Robert Spencer has the installment here
This sura tells stories surrounding the births of John the Baptist and Jesus - with significant departures from the Gospels, naturally. John is reduced to a mere historical footnote; he is simply a near-anonymous holy man, not the great herald of Jesus' ministry.
The Koran teaches the virgin birth of Jesus, but doesn't give this miracle any significance greater than other miracles; it is simply an exercise of Allah's power and mercy.
Unlike the Bible, the Koran speaks of the reproval Mary receives from her family:
And as expected, when her family sees the child, they are amazed (v. 27), and remonstrate with her: "O sister of Aaron! Thy father was not a man of evil, nor thy mother a woman unchaste!"
Does anything stand out here?/p>
Many have charged that since the Qur'an here calls Mary "sister of Aaron," Muhammed is confusing Mary the mother of Jesus with Miriam the sister of Moses and Aaron – in Arabic the names are identical, Maryam.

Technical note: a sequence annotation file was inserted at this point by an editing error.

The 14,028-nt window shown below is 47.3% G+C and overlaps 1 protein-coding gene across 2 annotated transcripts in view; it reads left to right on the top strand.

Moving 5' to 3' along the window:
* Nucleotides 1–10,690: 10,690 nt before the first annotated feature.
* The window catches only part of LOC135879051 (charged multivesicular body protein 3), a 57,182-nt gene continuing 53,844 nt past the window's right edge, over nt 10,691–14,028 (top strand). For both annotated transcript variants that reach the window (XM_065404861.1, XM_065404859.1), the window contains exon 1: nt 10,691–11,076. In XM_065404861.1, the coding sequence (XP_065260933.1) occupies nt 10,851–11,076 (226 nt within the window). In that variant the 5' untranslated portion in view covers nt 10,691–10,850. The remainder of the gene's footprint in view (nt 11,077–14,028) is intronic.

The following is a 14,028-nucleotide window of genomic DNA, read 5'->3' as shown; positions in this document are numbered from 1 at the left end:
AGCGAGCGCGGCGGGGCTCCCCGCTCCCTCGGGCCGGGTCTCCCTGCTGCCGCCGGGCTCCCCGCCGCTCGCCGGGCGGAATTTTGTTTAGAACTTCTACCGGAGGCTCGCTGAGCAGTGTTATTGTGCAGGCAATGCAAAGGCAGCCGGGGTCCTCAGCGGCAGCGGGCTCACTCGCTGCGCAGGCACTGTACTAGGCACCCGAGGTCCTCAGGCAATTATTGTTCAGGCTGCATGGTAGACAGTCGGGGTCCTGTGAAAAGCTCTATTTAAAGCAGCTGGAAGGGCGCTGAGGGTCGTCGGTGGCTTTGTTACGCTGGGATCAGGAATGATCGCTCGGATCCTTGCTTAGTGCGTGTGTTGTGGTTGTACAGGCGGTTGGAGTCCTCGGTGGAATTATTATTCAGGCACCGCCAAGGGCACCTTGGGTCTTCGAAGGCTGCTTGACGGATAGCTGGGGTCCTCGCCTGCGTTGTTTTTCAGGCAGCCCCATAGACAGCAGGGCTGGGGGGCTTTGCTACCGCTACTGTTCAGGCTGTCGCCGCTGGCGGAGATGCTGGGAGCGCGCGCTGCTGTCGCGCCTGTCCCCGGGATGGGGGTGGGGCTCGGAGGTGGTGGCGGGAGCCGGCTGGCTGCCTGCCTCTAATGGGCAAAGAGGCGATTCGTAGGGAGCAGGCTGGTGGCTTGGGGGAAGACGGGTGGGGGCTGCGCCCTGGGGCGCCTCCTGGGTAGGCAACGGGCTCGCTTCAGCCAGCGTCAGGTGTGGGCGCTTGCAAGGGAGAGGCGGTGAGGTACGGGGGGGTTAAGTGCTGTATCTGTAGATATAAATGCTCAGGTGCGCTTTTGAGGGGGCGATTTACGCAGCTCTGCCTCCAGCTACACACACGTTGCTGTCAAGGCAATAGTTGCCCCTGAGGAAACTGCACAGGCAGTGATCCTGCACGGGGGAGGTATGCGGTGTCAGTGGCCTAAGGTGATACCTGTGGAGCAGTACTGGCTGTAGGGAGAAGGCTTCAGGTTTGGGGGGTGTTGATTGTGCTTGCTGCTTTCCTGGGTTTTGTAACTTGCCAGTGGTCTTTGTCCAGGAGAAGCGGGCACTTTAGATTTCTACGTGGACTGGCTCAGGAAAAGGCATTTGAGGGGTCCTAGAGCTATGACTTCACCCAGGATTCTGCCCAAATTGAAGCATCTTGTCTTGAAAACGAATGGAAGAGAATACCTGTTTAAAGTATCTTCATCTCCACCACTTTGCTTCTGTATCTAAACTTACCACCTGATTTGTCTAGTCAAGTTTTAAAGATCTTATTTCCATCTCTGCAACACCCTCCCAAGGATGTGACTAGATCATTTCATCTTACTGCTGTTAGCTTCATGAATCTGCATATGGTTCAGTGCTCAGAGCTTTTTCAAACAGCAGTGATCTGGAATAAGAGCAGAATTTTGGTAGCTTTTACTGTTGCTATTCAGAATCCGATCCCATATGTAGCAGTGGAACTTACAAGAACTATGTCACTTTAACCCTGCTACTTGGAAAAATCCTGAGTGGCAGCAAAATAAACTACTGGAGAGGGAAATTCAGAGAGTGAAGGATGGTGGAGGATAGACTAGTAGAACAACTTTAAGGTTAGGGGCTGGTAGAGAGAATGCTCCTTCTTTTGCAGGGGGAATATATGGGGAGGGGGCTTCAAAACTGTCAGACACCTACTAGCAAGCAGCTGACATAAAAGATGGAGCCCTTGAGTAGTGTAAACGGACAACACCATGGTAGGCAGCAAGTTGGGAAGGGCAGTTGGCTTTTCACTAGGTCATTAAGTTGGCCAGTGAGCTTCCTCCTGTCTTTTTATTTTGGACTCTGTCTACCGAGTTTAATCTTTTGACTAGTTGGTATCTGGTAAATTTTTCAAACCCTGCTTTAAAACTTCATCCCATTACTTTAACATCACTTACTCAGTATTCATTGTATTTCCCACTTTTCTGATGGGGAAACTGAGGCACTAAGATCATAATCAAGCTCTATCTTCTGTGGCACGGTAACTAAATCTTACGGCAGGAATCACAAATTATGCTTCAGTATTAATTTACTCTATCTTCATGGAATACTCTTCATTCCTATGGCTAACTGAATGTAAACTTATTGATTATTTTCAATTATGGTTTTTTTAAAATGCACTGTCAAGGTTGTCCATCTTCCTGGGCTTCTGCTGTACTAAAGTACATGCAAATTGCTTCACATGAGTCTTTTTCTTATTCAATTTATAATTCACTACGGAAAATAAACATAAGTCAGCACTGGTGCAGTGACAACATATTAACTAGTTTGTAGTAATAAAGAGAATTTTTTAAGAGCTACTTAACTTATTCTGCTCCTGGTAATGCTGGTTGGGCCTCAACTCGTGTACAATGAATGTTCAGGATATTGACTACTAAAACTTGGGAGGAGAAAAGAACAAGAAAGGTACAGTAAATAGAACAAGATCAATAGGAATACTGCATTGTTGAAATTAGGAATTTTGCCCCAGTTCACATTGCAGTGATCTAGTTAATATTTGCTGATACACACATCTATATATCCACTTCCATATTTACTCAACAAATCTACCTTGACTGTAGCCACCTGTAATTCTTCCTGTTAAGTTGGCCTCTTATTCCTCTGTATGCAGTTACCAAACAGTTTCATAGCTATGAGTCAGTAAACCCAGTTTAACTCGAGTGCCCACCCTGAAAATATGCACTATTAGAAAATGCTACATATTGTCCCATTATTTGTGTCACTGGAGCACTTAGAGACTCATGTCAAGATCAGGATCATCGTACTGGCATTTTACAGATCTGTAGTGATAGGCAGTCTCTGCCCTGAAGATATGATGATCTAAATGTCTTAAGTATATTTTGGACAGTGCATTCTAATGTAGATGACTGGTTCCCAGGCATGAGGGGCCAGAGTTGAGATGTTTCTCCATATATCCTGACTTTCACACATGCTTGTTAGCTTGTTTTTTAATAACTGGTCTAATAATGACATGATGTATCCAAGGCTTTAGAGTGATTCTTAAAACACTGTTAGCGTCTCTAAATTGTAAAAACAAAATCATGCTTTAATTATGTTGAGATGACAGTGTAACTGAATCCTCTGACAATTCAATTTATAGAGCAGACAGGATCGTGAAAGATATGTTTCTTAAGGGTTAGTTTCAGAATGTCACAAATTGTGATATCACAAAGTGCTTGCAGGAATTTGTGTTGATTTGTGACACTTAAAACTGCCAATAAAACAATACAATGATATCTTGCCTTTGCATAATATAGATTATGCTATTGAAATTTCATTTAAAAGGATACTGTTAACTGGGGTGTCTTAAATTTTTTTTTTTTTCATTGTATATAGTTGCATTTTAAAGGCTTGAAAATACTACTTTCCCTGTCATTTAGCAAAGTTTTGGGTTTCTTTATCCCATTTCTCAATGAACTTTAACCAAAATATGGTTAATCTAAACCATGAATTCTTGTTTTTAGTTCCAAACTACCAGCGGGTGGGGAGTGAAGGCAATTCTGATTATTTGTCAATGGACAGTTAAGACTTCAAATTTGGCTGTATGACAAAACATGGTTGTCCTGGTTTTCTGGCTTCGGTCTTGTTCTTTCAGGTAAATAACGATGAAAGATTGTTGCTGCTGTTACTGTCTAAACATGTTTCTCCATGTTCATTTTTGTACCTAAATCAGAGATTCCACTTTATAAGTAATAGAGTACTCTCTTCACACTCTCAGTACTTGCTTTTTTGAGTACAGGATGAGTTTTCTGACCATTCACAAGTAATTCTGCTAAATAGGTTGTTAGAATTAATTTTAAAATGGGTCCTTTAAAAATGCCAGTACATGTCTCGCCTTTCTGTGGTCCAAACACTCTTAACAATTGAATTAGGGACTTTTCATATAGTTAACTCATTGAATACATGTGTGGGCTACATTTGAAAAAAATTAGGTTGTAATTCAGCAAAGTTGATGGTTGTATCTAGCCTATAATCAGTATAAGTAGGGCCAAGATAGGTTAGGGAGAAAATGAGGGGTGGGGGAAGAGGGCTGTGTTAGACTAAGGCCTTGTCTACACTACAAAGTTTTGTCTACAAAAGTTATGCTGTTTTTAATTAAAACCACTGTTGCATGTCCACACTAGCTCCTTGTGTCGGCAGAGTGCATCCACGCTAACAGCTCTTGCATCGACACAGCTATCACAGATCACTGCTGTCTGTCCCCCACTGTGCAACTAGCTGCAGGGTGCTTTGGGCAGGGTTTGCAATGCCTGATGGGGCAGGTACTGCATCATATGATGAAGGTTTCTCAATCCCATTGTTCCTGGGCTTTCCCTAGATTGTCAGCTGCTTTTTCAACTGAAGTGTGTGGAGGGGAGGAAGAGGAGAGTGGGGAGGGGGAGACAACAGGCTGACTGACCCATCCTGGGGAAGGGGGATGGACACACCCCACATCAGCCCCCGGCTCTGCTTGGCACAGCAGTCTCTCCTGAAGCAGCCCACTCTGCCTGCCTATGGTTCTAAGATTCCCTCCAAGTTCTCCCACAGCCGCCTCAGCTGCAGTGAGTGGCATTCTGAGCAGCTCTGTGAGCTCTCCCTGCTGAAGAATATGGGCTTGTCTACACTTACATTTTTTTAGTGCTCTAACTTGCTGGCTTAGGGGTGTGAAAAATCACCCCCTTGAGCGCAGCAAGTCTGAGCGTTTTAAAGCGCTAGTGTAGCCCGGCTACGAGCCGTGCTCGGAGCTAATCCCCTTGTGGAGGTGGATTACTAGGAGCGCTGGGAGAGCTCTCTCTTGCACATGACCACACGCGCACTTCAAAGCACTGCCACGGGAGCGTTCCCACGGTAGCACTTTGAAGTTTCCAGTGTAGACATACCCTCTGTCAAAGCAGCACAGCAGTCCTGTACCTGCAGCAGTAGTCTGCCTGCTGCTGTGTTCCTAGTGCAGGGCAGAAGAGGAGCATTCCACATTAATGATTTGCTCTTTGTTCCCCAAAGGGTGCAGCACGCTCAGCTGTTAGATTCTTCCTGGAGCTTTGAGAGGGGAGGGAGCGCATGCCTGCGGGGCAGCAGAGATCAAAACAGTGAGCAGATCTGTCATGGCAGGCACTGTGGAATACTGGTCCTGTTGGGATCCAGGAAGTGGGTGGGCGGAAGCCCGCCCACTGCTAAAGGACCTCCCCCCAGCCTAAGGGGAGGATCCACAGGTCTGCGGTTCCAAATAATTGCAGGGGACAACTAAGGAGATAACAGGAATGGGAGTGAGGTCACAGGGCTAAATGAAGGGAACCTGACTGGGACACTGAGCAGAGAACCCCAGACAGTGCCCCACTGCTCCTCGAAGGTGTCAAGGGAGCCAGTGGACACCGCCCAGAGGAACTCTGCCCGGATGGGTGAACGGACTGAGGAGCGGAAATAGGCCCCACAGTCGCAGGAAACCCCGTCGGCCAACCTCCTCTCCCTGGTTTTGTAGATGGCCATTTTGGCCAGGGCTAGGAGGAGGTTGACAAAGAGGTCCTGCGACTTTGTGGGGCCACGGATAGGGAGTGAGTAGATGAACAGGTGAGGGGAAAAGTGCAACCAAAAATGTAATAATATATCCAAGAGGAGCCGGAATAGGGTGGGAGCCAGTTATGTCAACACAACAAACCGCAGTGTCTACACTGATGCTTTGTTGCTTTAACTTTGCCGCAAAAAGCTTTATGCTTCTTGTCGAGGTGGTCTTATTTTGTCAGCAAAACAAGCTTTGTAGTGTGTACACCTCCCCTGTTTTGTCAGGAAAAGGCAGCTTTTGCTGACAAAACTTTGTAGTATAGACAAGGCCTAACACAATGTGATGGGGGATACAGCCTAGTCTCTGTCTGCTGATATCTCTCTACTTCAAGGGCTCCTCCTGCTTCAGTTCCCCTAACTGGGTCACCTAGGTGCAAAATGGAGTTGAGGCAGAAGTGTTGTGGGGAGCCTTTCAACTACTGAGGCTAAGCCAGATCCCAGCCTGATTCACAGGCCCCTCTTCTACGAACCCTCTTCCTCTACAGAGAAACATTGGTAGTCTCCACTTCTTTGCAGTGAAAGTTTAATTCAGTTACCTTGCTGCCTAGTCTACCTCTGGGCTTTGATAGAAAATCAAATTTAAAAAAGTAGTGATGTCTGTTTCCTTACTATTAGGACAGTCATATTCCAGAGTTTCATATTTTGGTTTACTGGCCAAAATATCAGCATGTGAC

Even the Christians of Muhammad's day noticed this, but Muhammad had a ready explanation: "The (people of the old age) used to give names (to their persons) after the names of Apostles and pious persons who had gone before them." So calling Mary "sister of Aaron" was, says Muhammad, an honor, not an error.
Uh, parents accusing their children of fornication generally do not address them by honorific titles - and Jewish parents wouldn't associate such children as the "sister" of their nation's founding high priest. Also, I have a difficult time conceiving the notion of an ancient people referring to their contemporaries as the "brother" or "sister" of an ancestor.
So how does the family come around to recognizing that Mary is innocent of wrongdoing? They're given the sign of a miracle - the infant Jesus speaks. Mohammed may have borrowed this idea from a heretical Christian sect. Of course, Mohammed didn't borrow from that sect that infant Jesus' claim to be the Son of God.
Click the "Koran" label to see all my posts on this series.
Labels: Koran, Religion